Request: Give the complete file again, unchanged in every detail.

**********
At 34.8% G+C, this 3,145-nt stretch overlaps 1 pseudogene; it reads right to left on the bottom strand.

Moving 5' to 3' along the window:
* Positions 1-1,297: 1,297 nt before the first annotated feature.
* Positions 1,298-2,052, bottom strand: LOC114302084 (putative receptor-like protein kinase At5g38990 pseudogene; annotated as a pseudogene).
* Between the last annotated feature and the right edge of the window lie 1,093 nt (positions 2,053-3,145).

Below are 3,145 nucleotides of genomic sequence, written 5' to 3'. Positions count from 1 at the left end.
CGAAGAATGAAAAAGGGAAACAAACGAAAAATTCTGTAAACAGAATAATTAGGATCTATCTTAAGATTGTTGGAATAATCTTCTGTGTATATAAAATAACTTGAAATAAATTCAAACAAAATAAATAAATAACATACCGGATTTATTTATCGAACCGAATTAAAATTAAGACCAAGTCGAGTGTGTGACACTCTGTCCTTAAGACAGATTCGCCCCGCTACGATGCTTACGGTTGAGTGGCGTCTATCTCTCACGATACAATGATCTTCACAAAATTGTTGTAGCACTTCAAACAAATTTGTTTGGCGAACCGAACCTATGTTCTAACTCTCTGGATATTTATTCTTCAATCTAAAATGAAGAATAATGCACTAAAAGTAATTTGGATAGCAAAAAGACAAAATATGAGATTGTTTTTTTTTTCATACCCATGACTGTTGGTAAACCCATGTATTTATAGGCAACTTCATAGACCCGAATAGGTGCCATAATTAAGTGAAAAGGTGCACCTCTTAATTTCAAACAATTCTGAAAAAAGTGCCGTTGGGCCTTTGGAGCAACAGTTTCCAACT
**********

At 34.8% G+C, this 3,145-nt stretch overlaps 1 pseudogene; it reads right to left on the bottom strand.

Moving 5' to 3' along the window:
* Positions 1-1,297: 1,297 nt before the first annotated feature.
* Positions 1,298-2,052, bottom strand: LOC114302084 (putative receptor-like protein kinase At5g38990 pseudogene; annotated as a pseudogene).
* Between the last annotated feature and the right edge of the window lie 1,093 nt (positions 2,053-3,145).

Below are 3,145 nucleotides of genomic sequence, written 5' to 3'. Positions count from 1 at the left end.
CGAAGAATGAAAAAGGGAAACAAACGAAAAATTCTGTAAACAGAATAATTAGGATCTATCTTAAGATTGTTGGAATAATCTTCTGTGTATATAAAATAACTTGAAATAAATTCAAACAAAATAAATAAATAACATACCGGATTTATTTATCGAACCGAATTAAAATTAAGACCAAGTCGAGTGTGTGACACTCTGTCCTTAAGACAGATTCGCCCCGCTACGATGCTTACGGTTGAGTGGCGTCTATCTCTCACGATACAATGATCTTCACAAAATTGTTGTAGCACTTCAAACAAATTTGTTTGGCGAACCGAACCTATGTTCTAACTCTCTGGATATTTATTCTTCAATCTAAAATGAAGAATAATGCACTAAAAGTAATTTGGATAGCAAAAAGACAAAATATGAGATTGTTTTTTTTTTCATACCCATGACTGTTGGTAAACCCATGTATTTATAGGCAACTTCATAGACCCGAATAGGTGCCATAATTAAGTGAAAAGGTGCACCTCTTAATTTCAAACAATTCTGAAAAAAGTGCCGTTGGGCCTTTGGAGCAACAGTTTCCAACT